[Ml-stat-talks] Fwd: [talks] Colloquium Speaker: Manfred K. Warmuth, Monday May 22- 12:30pm

Elad Hazan ehazan at CS.Princeton.EDU
Thu May 18 16:44:47 EDT 2017


talk of interest.


---------- Forwarded message ----------
From: Nicole E. Wagenblast <nwagenbl at cs.princeton.edu>
Date: Thu, May 18, 2017 at 4:34 PM
Subject: [talks] Colloquium Speaker: Manfred K. Warmuth, Monday May 22-
12:30pm
To: "Talks (colloquium)" <talks at lists.cs.princeton.edu>


Colloquium Speaker
Manfred K Warmuth, University of California, Santa Cruz
Monday, May 22, 12:30pm
Computer Science 105

The blessing and the curse of the multiplicative updates - discusses
connections between in evolution and the multiplicative updates of online
learning


Multiplicative updates multiply the parameters by nonnegative factors.
These updates are motivated by a Maximum Entropy Principle and  they are
prevalent in evolutionary processes where the parameters  are for example
concentrations of species and the factors are survival rates. The simplest
such update is Bayes rule and we give an in vitro selection algorithm for
RNA strands that implements this rule in the test tube where each RNA
strand represents a different model.  In one liter of the RNA soup there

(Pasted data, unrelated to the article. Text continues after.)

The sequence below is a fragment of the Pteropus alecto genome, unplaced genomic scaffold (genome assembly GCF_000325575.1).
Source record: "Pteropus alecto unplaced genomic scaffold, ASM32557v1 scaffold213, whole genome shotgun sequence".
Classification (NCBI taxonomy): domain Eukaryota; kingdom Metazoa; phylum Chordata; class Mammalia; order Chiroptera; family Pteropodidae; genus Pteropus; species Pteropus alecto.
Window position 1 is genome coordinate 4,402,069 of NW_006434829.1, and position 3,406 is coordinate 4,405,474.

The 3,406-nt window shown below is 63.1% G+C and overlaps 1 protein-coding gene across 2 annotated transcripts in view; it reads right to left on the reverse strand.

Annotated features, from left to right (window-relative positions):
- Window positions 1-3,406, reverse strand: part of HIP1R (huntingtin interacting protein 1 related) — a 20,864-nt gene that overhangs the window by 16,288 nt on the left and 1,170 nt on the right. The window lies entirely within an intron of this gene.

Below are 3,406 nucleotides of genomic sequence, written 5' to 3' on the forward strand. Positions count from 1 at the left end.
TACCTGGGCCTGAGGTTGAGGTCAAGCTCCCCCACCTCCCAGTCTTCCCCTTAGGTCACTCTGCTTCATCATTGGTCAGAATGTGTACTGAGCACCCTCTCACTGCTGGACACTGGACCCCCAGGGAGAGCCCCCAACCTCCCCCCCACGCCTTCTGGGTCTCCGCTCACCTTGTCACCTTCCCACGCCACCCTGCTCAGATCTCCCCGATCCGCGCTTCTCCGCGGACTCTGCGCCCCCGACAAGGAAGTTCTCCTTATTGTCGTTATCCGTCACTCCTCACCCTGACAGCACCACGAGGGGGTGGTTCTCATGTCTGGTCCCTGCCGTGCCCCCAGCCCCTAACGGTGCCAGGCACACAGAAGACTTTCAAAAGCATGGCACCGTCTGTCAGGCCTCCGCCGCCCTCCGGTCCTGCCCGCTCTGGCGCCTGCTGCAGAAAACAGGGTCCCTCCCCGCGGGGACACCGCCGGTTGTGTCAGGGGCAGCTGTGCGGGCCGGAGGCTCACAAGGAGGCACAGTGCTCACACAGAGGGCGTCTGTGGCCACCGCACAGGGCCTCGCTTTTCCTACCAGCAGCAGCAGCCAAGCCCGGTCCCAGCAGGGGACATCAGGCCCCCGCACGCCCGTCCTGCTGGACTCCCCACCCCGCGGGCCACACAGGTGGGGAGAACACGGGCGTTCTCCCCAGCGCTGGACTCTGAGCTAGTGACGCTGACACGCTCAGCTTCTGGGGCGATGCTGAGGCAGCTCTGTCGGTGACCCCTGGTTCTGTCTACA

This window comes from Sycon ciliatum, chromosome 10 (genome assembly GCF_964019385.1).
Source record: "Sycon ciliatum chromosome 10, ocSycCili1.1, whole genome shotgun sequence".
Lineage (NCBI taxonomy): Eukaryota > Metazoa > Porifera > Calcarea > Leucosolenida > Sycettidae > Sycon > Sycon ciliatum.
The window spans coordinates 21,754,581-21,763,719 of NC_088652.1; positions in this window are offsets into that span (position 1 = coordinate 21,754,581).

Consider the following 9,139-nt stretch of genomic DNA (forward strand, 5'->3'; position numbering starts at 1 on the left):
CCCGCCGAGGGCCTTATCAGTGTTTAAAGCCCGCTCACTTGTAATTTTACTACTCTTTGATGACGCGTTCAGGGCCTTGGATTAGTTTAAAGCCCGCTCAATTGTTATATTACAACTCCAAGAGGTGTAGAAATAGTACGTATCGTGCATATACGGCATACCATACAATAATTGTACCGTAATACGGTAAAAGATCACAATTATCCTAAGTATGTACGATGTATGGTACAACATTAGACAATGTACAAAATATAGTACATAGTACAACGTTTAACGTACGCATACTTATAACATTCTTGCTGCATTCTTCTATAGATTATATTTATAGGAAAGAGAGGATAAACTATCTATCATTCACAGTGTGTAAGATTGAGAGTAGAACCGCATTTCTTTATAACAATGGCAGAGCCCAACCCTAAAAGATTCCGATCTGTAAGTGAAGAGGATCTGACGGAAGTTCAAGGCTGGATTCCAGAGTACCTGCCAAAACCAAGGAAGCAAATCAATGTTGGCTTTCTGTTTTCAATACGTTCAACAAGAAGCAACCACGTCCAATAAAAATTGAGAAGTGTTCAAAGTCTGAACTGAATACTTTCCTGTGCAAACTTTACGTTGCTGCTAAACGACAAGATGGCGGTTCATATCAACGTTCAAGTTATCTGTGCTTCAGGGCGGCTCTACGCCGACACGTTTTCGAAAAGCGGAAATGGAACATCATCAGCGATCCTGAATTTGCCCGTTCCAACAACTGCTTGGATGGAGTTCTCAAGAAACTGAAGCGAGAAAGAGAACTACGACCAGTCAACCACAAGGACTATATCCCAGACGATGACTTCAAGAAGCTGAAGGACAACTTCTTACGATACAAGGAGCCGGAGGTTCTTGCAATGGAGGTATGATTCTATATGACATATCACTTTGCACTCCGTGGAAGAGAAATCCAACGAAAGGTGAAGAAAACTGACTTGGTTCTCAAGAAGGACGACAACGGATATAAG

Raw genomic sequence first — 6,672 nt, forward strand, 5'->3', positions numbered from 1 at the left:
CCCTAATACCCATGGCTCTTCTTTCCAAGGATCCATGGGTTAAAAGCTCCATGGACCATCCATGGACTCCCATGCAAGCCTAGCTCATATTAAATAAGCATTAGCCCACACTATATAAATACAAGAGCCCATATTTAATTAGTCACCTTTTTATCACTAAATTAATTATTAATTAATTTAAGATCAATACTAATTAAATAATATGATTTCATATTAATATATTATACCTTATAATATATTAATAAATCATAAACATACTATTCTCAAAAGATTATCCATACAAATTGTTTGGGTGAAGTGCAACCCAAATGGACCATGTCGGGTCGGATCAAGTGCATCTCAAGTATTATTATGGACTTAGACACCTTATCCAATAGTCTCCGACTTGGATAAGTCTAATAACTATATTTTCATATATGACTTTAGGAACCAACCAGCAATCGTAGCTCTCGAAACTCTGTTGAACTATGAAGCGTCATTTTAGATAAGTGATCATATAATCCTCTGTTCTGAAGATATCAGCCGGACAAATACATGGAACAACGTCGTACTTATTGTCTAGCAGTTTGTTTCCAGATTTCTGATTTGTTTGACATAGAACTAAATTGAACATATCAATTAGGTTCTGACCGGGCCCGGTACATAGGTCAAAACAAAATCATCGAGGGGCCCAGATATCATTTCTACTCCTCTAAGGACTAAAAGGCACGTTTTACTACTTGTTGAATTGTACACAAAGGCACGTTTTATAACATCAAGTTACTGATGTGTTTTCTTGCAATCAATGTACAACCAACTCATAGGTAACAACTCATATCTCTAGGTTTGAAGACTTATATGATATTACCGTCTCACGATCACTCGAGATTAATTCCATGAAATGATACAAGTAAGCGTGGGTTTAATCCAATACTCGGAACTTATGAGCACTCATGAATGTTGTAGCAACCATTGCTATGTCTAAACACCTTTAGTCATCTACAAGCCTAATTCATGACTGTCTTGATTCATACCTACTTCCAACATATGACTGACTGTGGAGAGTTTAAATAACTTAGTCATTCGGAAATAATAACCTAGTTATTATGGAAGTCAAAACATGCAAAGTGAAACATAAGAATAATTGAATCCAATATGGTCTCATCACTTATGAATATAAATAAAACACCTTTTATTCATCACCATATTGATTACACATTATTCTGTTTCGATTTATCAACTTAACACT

are approximately 10^15 different strands and therefore this is a rather
high-dimensional implementation of Bayes rule.

We investigate multiplicative updates for the purpose of learning online
while processing a stream of examples. The ``blessing'' of these updates is
that they learn very fast in the short term because the good parameters
grow exponentially. However their ``curse'' is that they learn too fast
and  wipe out parameters too quickly. This can have a negative effect in
the long term. We describe a number of methods developed in the realm of
online learning that ameliorate the curse of the multiplicative updates.
The methods make the algorithm robust against data that changes over time
and prevent the currently good parameters from taking over. We also discuss
how the curse is circumvented by nature. Surprisingly, some of nature's
methods parallel the ones developed in Machine Learning, but nature also
has some additional tricks.

This will be a high level talk.
No background in online learning will be required.
We will give a number of open problems and discuss how these updates are
applied for training feed forward neural nets.
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